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[108] Some person among those who wished to spread the report of his desire to be king placed a crown of laurel on his statue, bound with a white fillet. The tribunes, Marullus and Cæsetius, sought out this person and put him in prison, pretending to gratify Cæsar in this way, as he had threatened any who should talk about making him king. Cæsar was well satisfied with their action. Some others who met him at the city gates as he was returning from some place greeted him as king, and when the people groaned, he said with happy readiness to those who had thus saluted him, "I am no king, I am Cæsar," as though they had mistaken his name. The attendants of Marullus
B.C. 44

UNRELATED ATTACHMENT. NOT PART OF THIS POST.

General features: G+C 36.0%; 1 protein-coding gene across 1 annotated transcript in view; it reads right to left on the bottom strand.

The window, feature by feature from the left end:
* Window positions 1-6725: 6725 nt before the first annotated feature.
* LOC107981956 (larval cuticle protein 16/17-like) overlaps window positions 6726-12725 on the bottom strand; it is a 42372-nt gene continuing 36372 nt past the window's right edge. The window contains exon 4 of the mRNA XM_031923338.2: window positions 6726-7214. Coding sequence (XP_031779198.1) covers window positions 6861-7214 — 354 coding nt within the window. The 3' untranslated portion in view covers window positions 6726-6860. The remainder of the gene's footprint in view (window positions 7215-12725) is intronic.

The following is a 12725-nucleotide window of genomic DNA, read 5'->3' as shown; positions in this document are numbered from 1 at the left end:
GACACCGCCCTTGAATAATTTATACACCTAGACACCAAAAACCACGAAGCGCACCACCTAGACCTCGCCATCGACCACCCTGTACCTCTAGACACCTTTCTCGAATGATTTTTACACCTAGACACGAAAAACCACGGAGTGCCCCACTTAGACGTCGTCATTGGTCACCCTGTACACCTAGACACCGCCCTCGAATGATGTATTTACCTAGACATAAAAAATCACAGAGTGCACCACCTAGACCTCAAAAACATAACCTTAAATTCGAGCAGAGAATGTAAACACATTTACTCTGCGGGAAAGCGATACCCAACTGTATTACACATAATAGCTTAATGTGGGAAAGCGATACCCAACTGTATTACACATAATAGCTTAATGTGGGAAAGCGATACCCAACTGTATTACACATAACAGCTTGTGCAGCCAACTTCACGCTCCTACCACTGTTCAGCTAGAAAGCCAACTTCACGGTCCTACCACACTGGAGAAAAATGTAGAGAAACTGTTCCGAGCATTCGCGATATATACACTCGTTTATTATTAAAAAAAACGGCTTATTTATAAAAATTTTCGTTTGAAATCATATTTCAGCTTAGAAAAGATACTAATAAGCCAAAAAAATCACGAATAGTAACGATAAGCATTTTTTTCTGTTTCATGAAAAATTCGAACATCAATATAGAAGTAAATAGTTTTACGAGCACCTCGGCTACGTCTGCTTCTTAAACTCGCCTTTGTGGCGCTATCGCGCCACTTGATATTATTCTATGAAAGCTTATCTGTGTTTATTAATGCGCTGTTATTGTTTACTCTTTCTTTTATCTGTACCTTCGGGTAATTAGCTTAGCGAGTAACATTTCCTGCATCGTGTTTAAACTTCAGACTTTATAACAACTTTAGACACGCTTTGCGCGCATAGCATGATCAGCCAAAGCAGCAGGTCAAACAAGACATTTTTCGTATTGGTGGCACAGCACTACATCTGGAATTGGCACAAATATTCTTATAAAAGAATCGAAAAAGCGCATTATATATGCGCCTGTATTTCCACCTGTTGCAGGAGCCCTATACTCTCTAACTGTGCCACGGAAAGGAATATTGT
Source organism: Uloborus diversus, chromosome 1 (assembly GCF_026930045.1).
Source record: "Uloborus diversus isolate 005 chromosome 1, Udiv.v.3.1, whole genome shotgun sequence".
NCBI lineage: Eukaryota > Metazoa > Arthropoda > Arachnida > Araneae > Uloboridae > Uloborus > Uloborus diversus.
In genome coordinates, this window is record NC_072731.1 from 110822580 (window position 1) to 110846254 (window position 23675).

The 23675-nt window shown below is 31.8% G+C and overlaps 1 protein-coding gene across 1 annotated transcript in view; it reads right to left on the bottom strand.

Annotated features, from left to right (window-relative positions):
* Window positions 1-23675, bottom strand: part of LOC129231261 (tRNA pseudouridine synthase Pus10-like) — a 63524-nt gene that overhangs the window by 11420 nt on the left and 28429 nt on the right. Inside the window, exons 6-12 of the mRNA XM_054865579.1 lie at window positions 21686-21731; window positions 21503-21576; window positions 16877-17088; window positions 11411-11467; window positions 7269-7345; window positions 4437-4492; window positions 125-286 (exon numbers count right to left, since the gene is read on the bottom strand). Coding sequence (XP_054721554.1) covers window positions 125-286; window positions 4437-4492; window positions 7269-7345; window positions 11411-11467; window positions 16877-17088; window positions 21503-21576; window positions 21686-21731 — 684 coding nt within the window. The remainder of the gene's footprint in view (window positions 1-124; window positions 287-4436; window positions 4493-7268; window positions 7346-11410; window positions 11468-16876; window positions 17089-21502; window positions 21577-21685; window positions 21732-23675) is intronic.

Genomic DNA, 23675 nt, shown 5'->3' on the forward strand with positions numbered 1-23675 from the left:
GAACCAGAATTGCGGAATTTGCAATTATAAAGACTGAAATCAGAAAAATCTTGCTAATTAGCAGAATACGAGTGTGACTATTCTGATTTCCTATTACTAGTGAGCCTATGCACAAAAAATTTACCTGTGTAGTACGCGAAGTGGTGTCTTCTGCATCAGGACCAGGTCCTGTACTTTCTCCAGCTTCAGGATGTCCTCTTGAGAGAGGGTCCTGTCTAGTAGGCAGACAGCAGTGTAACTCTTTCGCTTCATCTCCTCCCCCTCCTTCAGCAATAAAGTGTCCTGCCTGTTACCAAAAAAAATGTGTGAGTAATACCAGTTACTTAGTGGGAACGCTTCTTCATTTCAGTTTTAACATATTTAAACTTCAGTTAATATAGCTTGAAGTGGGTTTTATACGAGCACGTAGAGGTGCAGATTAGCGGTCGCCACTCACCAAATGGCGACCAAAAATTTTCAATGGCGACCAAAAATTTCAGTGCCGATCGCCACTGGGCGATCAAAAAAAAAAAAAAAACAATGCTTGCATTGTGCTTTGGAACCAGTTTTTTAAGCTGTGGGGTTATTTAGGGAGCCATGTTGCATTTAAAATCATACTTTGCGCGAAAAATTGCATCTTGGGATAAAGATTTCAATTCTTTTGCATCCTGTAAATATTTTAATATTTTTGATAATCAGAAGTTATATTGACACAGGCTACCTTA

found out which man began the shouting and ordered the officers to bring him to trial before his tribunal. Cæsar was at last vexed and accused the faction of Marullus before the Senate of conspiring to make him odious by artfully accusing him of aiming at royalty. He added that they were deserving of death, but that it would be sufficient if they were deprived of their office and expelled from the Senate. Thus he confirmed the suspicion that he desired the title, and that he was privy to the attempts to confer it upon him, and that his tyranny was already complete; for the cause of their punishment was their zeal against the title of king, and, moreover, the office of tribune was sacred and inviolable according to law and the ancient oath. By not waiting for the expiration of their office he sharpened the public indignation.

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